Photo – The delicate features on this fractured ball stud can be easily damaged by contact, or degraded by corrosion. They indicate a ductile fracture through and steel with a high manganese sulfide content, such as a free machining steel. The actual area shown in this field is approximately one thousandth of an inch square.
That component fracture that you were just called or emailed about may not seem like an asset at the moment. But if it’s important for your company to know what caused it, that fracture is one of your best allies. Depending on what an analysis determines the root cause to be, that fracture may be a key piece of evidence. Preserving it in as close to “as is” condition as possible is important.
A fracture is only the end result of a sequence of events that went wrong. There are a lot of events throughout a components life that can go wrong and end in fracture. Some of these are defective stock from a vendor, defects introduced in forming or machining, errors in heat treating or other processes, or customer abuse, to name just a few.
The root cause of many of these is apparent from analyses of aspects of the component other than the fracture. But regardless of the root cause, it’s always good to identify how the fracture finally occurred. Was it progressive over a long period of time and can other components be examined for signs of impending fracture? Can you take actions like weld repair or reinforcement and safely save the cost of replacement? Did it occur instantaneously, without warning? Instantaneous fractures are particularly dangerous.
How a fracture finally occurred is preserved in the microscopic features of the fracture surface. These features are so small that even powerful optical microscopes cannot identify them with certainty. That requires the extraordinary magnification and depth of focus that only a scanning electron microscope (SEM) can provide.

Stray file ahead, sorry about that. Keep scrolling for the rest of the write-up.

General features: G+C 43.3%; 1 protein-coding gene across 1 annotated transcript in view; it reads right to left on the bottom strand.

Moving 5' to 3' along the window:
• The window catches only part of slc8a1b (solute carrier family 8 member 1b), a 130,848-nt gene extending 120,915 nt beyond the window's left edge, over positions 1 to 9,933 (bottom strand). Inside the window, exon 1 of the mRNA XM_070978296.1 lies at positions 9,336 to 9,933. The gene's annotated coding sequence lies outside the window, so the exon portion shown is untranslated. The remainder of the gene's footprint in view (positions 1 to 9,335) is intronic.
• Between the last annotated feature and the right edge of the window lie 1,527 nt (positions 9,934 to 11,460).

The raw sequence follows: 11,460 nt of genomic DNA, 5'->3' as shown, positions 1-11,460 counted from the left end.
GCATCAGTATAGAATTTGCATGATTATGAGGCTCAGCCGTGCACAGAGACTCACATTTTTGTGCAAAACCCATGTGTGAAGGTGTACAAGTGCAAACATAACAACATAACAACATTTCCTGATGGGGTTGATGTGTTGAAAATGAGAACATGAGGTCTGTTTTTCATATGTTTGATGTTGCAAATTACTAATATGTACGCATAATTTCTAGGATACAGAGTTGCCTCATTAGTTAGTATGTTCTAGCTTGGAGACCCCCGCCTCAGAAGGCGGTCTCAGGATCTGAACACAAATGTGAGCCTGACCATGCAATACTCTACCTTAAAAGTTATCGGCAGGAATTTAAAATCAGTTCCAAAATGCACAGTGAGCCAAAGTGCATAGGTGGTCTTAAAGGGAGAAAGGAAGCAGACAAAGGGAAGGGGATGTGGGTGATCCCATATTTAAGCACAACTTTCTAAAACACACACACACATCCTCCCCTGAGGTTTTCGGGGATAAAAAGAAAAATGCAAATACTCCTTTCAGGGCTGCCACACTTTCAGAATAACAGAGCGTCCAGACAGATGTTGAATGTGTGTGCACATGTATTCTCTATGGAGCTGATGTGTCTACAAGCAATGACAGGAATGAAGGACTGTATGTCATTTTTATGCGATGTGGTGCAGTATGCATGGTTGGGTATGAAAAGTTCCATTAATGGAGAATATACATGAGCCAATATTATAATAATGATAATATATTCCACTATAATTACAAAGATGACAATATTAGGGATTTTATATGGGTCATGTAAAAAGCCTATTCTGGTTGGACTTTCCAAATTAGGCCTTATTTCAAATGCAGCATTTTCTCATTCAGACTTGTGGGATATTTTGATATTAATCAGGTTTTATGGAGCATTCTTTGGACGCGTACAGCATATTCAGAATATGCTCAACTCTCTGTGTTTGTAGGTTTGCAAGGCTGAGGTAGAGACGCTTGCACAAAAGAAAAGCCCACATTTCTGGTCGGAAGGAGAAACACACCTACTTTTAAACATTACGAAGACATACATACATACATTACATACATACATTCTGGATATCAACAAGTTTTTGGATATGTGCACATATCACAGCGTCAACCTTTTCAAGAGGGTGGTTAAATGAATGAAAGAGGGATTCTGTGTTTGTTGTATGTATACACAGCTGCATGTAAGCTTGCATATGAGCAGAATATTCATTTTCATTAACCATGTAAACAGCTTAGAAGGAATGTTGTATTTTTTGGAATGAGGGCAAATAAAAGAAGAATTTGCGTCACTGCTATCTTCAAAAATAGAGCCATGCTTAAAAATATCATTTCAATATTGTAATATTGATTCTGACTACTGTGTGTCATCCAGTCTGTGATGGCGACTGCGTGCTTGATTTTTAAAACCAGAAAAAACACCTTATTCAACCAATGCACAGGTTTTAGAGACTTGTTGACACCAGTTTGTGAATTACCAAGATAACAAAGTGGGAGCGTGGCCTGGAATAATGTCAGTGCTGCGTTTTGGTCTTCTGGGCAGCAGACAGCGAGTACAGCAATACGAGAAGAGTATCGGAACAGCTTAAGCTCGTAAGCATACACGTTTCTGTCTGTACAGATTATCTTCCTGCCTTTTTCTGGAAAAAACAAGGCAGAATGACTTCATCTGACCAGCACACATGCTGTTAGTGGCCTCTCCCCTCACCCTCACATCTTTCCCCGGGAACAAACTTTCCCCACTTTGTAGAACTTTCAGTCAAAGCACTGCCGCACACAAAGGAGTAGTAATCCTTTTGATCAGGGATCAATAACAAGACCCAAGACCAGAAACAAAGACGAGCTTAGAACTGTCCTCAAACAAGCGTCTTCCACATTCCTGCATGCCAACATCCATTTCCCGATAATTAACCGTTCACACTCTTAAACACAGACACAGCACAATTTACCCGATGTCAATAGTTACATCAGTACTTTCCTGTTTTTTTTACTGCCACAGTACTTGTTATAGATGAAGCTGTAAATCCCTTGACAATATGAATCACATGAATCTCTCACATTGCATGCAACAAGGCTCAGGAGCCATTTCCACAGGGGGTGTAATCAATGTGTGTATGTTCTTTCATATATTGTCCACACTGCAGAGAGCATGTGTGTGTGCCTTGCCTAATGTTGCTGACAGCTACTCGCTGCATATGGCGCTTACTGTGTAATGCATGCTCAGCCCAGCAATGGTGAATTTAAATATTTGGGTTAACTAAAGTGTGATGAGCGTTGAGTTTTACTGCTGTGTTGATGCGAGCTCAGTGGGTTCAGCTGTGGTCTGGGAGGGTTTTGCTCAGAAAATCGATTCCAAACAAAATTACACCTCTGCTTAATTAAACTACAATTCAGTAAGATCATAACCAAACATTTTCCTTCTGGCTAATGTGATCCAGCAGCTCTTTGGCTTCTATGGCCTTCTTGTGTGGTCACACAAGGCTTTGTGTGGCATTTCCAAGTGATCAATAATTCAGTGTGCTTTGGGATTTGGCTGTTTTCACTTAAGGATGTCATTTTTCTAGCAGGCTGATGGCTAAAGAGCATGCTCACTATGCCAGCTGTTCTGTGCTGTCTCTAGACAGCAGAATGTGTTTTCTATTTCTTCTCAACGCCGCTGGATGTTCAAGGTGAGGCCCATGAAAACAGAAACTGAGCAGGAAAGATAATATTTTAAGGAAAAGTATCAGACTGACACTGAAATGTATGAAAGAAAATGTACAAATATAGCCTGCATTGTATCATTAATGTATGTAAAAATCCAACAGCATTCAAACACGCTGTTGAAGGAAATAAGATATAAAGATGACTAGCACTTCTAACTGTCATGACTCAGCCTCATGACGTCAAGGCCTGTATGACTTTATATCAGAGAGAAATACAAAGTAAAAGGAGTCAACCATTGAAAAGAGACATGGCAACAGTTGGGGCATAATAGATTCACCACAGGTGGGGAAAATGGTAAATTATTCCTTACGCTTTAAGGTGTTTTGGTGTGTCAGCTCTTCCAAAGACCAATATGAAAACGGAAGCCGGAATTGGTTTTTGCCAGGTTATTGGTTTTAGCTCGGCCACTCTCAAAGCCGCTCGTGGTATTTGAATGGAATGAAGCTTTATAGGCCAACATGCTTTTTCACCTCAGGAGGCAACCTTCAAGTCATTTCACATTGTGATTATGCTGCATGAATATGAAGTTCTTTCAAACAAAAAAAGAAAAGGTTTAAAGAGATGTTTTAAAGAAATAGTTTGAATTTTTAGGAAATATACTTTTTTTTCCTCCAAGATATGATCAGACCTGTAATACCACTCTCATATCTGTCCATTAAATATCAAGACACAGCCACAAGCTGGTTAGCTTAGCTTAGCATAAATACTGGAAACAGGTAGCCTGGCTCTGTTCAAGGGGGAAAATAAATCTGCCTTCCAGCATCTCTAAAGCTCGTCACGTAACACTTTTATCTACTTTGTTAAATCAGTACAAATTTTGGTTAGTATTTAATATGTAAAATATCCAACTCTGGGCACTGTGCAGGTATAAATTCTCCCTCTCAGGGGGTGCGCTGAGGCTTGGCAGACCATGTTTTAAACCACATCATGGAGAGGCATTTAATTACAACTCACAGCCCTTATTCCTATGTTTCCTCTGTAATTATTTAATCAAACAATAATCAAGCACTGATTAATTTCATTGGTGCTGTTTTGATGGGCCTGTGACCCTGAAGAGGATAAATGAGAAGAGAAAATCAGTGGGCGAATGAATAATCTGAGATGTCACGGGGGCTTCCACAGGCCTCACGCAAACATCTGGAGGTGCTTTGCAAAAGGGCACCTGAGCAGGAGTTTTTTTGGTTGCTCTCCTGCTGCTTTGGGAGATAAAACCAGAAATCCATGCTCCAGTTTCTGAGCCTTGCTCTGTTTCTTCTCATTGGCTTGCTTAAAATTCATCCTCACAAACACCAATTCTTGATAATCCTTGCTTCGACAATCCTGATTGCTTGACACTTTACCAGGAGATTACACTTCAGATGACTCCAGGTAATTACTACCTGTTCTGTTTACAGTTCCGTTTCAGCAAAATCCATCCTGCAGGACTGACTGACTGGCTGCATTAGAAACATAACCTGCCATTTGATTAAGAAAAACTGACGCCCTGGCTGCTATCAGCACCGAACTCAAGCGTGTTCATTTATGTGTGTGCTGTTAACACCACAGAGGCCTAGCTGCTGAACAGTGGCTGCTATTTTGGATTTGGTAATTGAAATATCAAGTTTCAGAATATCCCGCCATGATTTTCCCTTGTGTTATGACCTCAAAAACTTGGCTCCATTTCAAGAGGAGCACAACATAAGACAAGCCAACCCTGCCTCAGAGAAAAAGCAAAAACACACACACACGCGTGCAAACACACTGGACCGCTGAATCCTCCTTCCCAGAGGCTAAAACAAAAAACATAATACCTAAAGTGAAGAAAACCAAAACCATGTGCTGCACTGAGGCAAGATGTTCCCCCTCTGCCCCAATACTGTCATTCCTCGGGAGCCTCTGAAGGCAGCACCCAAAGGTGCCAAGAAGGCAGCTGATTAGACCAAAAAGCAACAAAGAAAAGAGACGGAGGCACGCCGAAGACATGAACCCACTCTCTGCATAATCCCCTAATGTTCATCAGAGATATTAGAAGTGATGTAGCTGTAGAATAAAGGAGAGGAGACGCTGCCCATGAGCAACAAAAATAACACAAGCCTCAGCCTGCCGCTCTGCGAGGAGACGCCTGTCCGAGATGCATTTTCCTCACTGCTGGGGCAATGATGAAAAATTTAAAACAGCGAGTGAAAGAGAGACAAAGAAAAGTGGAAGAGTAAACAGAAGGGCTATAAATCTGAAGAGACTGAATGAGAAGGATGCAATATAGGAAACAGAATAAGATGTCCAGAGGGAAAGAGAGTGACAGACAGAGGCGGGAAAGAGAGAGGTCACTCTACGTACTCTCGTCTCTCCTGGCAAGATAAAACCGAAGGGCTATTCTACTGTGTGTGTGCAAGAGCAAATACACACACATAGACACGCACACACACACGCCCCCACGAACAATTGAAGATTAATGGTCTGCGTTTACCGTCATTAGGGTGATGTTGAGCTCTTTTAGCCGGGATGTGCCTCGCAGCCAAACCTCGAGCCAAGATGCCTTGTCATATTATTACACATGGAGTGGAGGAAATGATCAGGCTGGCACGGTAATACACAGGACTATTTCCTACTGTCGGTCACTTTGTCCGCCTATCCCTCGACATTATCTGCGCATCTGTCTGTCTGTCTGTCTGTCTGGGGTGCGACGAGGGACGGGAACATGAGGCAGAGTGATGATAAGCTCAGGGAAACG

These microscopic fracture features can be extremely delicate and prone to damage. To preserve them for analysis, we suggest the following:
- Never fit the two halves of a fracture back together. Even light contact of the mating fracture surfaces can cause extensive damage microscopically.
- Protect the fracture from corrosion. It’s going to start oxidizing the moment the fracture halves separate, but any steps that can protect it from rain, snow, road salts, and other corrosion accelerators will help.
- Coating the fracture with oil or rust inhibitors can be a problem, since these typically contain additives that can mask evidence of contamination in processing or service that may have been the root cause of, or a contributing factor to, the fracture. If exposure to the atmosphere can’t be avoided, use a non-detergent motor oil to coat and protect the fracture. Use new oil. Used oil is typically contaminated with sulfur.
- Protect the fracture from high temperatures such as torch cutting or welding. These can result in the rapid conversion of the actual fracture features to a high temperature oxide.
- Never clean the fracture or remove corrosion from it for us. We use highly controlled cleaning procedures that have been developed to clean or remove rust with the absolute minimum of damage to the microscopic fracture features. We once had a helpful client sand blast a fracture to clean it up before sending it to us for analysis. That part was the subject of a lawsuit. The judge was not impressed.
We realize that the steps listed above are not always practical in “the real world”. We’ve had fractures submitted for analysis that weighed up to 8 tons and failed at the top of a South American mountain or in an Australian desert. Protecting life, limb and property is always a higher priority, but when in doubt after those priorities have been taken care of, give us a call or send an email.
We’ve learned to work around the problems that can result from damaged fracture surfaces. They’re actually the rule on the samples we receive for analysis, rather than the exception. But any of the steps listed above that you can take will help. And that will make that fracture surface a valuable ally in preventing future fractures and loss.